Thus far he has rebuffed any suggestion to call it quits and fall in line behind Hillary Clinton, but on Wednesday Sanders did take a step towards winding down his massive campaign apparatus, telling the Times that his campaign is laying off “hundreds” of staff members and making a last stand in California on June 7.
“We want to win as many delegates as we can, so we do not need workers now in states around country,” he told the Times. Many of the staff who worked in the five states that voted this week have been told to look for jobs elsewhere.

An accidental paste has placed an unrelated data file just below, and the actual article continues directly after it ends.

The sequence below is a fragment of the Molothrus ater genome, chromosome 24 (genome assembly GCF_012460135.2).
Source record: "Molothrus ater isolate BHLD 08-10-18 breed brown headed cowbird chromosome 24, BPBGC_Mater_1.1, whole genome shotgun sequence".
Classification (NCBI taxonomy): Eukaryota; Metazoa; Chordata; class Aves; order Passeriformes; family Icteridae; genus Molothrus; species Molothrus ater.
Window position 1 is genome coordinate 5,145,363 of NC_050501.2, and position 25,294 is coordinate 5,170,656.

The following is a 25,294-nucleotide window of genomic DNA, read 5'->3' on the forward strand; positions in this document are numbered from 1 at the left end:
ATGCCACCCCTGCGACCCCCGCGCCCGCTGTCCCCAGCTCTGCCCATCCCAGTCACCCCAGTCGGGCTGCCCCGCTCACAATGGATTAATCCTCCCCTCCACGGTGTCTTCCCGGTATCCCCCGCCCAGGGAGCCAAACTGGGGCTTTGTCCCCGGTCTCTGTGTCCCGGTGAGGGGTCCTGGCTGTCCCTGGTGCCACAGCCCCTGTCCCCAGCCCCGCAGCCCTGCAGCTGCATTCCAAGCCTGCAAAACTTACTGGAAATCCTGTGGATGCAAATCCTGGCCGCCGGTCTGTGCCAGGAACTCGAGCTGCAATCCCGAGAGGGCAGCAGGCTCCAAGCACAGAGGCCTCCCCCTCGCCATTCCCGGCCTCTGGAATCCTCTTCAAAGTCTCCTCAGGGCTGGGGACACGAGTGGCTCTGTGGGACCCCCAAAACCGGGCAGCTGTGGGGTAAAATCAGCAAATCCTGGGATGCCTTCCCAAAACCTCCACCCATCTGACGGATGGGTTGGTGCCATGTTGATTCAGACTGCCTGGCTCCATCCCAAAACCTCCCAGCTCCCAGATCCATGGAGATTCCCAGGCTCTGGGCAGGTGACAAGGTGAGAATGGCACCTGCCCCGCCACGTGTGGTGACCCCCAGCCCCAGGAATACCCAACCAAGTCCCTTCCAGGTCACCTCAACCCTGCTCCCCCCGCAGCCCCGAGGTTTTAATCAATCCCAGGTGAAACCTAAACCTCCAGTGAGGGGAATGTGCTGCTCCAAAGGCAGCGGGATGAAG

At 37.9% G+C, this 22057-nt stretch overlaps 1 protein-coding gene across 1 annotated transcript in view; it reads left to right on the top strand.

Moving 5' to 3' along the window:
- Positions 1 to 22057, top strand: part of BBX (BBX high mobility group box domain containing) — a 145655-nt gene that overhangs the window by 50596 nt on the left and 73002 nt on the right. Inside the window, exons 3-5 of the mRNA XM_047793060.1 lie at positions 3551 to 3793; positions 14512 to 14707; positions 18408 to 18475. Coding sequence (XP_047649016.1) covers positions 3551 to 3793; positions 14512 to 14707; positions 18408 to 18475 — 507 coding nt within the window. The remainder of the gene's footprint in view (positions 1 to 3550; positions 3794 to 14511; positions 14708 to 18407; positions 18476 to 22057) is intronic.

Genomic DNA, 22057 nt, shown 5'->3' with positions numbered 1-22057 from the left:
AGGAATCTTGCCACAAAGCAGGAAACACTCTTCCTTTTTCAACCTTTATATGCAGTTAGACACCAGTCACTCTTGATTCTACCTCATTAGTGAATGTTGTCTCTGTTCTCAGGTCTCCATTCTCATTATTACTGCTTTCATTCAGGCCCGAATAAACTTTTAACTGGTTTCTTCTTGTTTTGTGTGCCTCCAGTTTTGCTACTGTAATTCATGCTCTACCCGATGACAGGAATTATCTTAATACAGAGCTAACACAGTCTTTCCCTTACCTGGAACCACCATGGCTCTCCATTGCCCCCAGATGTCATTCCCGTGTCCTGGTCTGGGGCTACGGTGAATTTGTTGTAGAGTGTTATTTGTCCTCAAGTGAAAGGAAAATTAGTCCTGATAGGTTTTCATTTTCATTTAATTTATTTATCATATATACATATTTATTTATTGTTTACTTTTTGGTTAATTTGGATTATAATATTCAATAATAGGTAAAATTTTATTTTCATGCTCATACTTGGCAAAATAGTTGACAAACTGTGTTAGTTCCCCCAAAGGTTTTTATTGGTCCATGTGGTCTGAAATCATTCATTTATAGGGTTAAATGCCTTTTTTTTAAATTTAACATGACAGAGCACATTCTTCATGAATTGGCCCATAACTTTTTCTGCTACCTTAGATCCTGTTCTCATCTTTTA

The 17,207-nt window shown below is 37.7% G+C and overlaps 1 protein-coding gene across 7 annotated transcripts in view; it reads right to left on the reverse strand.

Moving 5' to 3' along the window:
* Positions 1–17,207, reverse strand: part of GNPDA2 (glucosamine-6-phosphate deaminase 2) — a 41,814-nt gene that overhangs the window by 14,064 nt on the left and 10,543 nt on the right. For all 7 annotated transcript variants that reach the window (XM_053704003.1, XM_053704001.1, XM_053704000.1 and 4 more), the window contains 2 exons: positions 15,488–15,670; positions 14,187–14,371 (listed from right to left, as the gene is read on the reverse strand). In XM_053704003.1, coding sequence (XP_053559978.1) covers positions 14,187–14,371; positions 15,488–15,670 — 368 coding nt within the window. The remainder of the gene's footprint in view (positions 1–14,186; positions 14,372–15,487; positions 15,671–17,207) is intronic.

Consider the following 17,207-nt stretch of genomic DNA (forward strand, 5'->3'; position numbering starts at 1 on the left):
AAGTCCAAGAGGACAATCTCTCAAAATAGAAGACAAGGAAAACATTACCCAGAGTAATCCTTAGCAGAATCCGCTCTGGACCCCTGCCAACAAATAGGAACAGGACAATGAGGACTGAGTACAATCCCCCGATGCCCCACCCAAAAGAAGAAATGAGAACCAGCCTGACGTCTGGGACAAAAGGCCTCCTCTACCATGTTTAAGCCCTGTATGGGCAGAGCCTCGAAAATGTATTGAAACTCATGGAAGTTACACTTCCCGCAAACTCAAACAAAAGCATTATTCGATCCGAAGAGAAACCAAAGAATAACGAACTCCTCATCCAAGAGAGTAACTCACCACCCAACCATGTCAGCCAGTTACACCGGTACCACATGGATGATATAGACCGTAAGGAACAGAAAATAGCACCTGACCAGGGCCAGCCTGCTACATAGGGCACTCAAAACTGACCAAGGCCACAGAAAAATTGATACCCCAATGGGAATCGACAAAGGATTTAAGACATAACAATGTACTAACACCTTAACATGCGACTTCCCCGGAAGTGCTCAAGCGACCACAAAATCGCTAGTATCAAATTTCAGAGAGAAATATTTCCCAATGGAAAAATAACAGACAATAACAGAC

The campaign downplayed the news to Politico, arguing that the staff restructuring was simply a matter of right-sizing the campaign with more than 80 percent of the voting already done. But if Sanders were planning on competing in the general election, he’d need to keep those staffers.
Sanders has been 2016’s most prodigious fundraiser to date, particularly with small-dollar donors. But he has also outspent every other candidate from both parties, including roughly $46 million in March alone.